Is this library diploma program useful at all?

I’ve heard a lot about your job prospects in a library being nil without a Masters in Library Science. I don’t necessarily want to be a librarian, I’m more interested in record keeping and backroom-ish things.

So anyway, there’s this 2 year diploma program. It says it includes:

  • descriptive and subject cataloguing (original and derived)
  • circulation and interlibrary loans
  • acquisitions
  • reader assistance
  • database searching
  • designing and maintaining library websites
  • reference research

But what I’m concerned about are job prospects. Like I said, I thought it was damn near impossible to make a living wage (ie, not a part-time clerk position at barely above min wage) without having a degree.

What do you guys think? Why yes, I’m looking at a career change.

It was a few years ago, but I once worked in the HR office of a large university library. This type of diploma was suitable for someone who wanted to do clerical, non-librarian work in the library. These positions paid about as well as other clerical positions at the university. The pay wasn’t great, but benefits and job security were good. They were more competitive, and required more specific training (like this) compared to other university clerical positions. My impression is that this was because a lot of people like working in libraries. If you are in a city with a couple of large university libraries, or free to relocate to such a city, and really want this type of a library job, this might be a reasonable diploma to pursue (if the program has the appropriate accreditation, good reputation, blah blah).

My impression is that doing this type of work in a public library would pay less and be less stable and be less likely to be full-time.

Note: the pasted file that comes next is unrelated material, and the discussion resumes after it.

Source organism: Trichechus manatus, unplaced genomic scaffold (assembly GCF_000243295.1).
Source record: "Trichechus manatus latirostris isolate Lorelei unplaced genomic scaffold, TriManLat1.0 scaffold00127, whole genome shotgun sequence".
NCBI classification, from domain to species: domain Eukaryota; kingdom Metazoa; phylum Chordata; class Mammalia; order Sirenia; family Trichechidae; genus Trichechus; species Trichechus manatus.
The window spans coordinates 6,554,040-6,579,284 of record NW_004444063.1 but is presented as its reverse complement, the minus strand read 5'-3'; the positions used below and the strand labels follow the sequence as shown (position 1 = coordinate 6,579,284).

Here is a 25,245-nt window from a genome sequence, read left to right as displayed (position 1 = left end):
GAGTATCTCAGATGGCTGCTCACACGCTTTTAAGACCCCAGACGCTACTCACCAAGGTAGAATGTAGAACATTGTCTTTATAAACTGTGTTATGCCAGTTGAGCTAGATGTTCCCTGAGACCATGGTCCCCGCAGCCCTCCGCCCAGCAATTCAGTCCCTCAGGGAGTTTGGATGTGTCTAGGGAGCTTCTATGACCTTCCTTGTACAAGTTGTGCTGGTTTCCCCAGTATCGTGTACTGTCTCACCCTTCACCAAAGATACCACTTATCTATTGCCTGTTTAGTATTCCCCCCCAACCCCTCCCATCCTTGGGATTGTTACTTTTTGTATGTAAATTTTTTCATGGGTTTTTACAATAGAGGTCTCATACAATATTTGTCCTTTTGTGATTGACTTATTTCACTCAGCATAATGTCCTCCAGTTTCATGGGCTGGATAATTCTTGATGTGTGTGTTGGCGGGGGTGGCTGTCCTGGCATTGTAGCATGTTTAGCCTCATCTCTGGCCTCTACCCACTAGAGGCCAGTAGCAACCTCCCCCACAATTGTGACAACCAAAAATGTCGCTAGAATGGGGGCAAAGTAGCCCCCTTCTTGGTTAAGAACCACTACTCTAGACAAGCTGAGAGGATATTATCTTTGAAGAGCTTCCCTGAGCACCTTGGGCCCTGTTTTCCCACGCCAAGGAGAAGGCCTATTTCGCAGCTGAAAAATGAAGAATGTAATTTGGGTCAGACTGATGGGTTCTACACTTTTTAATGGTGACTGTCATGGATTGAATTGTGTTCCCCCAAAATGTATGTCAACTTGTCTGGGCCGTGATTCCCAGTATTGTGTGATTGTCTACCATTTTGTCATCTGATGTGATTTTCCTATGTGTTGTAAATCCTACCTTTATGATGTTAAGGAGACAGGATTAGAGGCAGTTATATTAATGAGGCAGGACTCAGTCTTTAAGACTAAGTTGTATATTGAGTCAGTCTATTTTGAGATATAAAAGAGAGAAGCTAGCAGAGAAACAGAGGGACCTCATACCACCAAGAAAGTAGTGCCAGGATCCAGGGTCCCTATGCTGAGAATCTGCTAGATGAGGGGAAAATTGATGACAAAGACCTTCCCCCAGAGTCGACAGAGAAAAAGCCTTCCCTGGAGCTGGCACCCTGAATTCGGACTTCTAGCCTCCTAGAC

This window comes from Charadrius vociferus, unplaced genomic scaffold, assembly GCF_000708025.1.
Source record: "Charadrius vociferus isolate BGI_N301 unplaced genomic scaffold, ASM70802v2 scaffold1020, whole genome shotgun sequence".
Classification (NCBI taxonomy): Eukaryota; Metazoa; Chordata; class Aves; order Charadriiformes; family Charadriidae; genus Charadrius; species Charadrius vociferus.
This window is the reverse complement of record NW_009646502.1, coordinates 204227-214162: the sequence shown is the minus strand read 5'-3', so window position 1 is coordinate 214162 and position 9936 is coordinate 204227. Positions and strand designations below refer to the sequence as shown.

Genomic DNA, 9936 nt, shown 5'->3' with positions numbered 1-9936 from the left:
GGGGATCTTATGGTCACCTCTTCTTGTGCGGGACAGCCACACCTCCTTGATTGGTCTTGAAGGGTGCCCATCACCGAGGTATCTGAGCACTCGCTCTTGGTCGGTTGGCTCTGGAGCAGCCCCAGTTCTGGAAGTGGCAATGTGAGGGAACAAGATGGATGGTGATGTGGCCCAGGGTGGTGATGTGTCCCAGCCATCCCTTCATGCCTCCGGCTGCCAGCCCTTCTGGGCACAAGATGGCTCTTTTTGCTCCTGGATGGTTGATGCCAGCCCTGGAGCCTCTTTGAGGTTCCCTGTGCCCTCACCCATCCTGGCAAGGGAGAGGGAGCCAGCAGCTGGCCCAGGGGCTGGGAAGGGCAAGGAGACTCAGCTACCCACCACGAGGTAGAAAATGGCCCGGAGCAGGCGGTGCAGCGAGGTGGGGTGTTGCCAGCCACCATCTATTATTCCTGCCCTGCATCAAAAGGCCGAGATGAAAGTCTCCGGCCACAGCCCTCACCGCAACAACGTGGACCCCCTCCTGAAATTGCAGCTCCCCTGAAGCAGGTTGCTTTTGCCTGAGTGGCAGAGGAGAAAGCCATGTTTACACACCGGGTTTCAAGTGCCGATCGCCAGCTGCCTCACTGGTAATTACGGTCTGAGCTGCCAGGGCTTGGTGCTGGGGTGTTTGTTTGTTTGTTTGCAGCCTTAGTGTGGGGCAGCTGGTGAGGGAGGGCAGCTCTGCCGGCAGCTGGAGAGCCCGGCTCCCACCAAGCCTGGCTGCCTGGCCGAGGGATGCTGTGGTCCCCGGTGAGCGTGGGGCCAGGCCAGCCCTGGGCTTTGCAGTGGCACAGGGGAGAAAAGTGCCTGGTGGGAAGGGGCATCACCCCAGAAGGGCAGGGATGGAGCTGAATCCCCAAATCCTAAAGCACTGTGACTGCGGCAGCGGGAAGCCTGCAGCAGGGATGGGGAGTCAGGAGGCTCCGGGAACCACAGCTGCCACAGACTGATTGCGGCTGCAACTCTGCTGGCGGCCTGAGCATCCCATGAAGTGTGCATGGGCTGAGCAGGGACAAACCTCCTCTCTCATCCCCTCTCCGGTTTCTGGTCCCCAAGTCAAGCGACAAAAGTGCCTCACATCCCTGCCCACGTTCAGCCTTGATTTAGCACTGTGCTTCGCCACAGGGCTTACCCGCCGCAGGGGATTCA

Hopefully some librarians will stop in. It would also be a good idea to ask where they place their graduates.

I’m keeping my eyes open for a library job myself, but most of the jobs currently open are for unpaid internships. My school keeps promising me that any year now a large number of Baby-Boomers will be retiring from the profession, leaving jobs open for the taking… but lately it seems like institutions are going to save money by not hiring replacements.

Another thing I’d mention. If you already have a bachelor’s in something, it really makes more sense to get the MLS. There are MLS librarians that focus on backroom stuff. Maybe half of the librarians at the university library I worked at were primarily behind the scenes. Only some in reference really interacted with people. The interaction with people related to circulation was mostly handled by students, other temporary employees, and a few clerical workers.

The two year programs were more for people who were not inclined to get a 4-year degree. Kind of like a paralegal or medical records clerk certificate, but for library work.

If you have a bachelor’s, depending on what field, that can open up specialized library work in that field, either in university or corporate libraries.